2Review….. Fungi- NOT Plants……Why? Heterotrophic- no chlorophyllEukaryotic – multicellularMade up of slender filaments called hyphaeHave cell walls made of chitin (Plant cell walls are made up of cellulose)Decomposers: Secrete enzymes and digest food outside their body, then absorb nutrientsMolds, yeasts, mildews, mushrooms
3Review… LichenMutualisitic association between a fungi and either a green algae or a cyanobacteriaThe Fungus absorbs water/nutrients from the environment, and the algae uses this for photosynthesis.The fungus absorbs the organic molecules made from photosynthesis for its’ food.Used to test air quality:Algae is very susceptible to Air/water pollution
4Reproduction Plants have Alternation of Generations Gametophyte: The haploid form of the plant that produces the gametes. Haploid = half the number of chromosomes- Male, femaleIn a moss….this is the ‘carpet’ you seeSporophyte: When 2 gametes fuse they form the sporophyte (the diploid form of the plant)
5PLANTS NONVASCULAR VASCULAR, seedless Ex: mosses, liverwortsWaxy cuticle covering to survive droughtTransport materials (food) by osmosis and diffusion so need a large water supply, need to be smallReproduce with sporesDominant Gametophyte generation (Haploid)(the ‘carpet’ that you see)Ex: ferns, horsetailsWaxy cuticle covering to survive droughtVascular: larger, more complex. Can carry nutrients from the soil, sun throughout the plantReproduce with sporesDominant Sporophyte generation (Diploid)(leaves that you see)BOTH STILL NEED TO LIVE IN A MOIST ENVIRONMENT FOR REPRODUCTION
6PLANTS: Vascular, with Seeds GYMNOSPERMS vs ANGIOSPERMS Gymnosperms (gymno = naked; sperma = seed), seeds develop on the surface of the reproductive structures (thus also called the “naked-seed plants”) such as the cones in pine Angiosperms (angio = vessel, receptacle, container), seeds develop within a specialized structure, called an ovary, on the adult sporophyte (also called the “flowering plants”).
7VASCULAR SYSTEMS XYLEM PHLOEM System of tubes and transport cells that circulate water and dissolved mineralsRings in a cut down tree trunk are the remains of old xylem tissue- one ring for each year of lifeSystem of tubes that transports sugars and other molecules created by the plant from photosynthesisAlways alive- xylem dies after one year and then develops new (the rings of a tree trunk.The dripping sap from a tree usually comes from phloem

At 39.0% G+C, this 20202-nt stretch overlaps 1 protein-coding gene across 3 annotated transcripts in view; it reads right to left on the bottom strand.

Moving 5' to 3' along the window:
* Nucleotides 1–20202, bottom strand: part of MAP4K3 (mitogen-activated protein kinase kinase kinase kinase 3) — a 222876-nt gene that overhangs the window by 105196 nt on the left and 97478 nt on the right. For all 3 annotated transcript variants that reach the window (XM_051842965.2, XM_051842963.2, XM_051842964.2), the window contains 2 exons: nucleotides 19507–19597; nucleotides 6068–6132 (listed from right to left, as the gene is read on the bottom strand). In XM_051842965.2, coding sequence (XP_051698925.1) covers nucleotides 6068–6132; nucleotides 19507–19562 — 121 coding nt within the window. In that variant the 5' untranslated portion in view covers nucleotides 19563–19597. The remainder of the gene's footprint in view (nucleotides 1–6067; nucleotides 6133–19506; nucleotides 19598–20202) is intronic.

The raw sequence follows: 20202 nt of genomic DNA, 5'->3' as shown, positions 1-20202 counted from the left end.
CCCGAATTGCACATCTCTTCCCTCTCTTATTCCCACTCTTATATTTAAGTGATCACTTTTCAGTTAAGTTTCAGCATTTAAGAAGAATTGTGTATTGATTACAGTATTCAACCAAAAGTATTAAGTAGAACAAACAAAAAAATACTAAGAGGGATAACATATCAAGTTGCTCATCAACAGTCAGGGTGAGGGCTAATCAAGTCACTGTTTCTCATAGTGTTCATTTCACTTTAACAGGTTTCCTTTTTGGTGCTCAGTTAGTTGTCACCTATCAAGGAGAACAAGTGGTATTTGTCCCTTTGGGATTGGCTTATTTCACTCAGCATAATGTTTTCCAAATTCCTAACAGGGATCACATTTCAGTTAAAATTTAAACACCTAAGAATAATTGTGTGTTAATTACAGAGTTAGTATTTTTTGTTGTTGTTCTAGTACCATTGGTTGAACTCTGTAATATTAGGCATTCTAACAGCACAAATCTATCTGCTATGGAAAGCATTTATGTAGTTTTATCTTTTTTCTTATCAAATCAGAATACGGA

8THEVASCULARSYSTEMXYLEMGoes up From the rootsPHLOEMGoes Down (Or Up)
9Plants: Vascular: with NAKED Seeds!! GYMNOSPERMS MEGASPORES MICROSPORESFEMALE MALEPOLLENSeeds develop on the surface of the reproductive structuresSporophyte is the dominant generationWhich is the Megaspore? Microspore?Which is the Male pinecone? Female? POLLEN?
10PLANTS WITH SEEDS: ANGIOSPERMS Flower Basics 1. Label the parts of the flower.PetalsPistilStigmaStyleStamenAntherFilamentOvuleOvarySepalImage:
11_________________ - The female part of a flower 2. Identify each part of the flower described below using the words in the word list._________________ - The female part of a flower_________________ - A small plant that is just starting to grow_________________ - The place where pollen develops and is stored_________________ - The female sex cell in a plant_________________ - Occurs when the sperm and egg cells unite_________________ - A sugary substance that attracts insects_________________ - The male sex cell in a plant_________________ - The male part of a flower_________________ - The stalk that supports the anther_________________ - The part of the pistil that receives the pollen_________________ - Part that connects the stigma and ovary_________________ - Protective leaf-like enclosure for the flower bud_________________ - The ripened ovary of a plant that contains seeds_________________ - Flower that contains both male and female parts_________________ - Flower that lacks either male or female parts_________________ - The structures that make up the outside of the flower and maybecolored or contain nectar or perfume glandsPISTILSEEDLINGANTHEROVARYFERTILIZATIONNECTARPOLLENSTAMENFILAMENTSTIGMASTYLESEPALFRUITPERFECTIMPERFECTPETALSWord List:AntherFertilizationFilamentFruitImperfectNectarOvaryPerfectPetalsPistilPollenSeedlingSepalsStamenStigmaStyle
12Ants Bats Bees Moths Birds Butterflies Flies Beetles True Bugs Wasps 3. What is the difference between self-pollination and cross-pollination?SELF-POLLINATION: POLLEN FROM A FLOWER LANDS ON THE PISTIL OF THE SAME FLOWER OR A FLOWER ON THE SAME PLANT.CROSS-POLLINATION: POLLEN FROM A FLOWER LANDS ON THE PISTIL OF THE A FLOWER ON A DIFFERENT PLANT.AntsBatsBeesMothsBirdsButterflies FliesBeetlesTrue BugsWaspsPollinatorsDid you know? Honey bees are the most common pollinators. What insect comes in second place?
13CotyledonThe stored food for the seed as it develops; the first embryonic leaves of a seed plant-The Number of Cotyledons places the plant in a different CLASS in the Classification System:Monocot: If it has one cotyledonDicot: If it has two cotyledons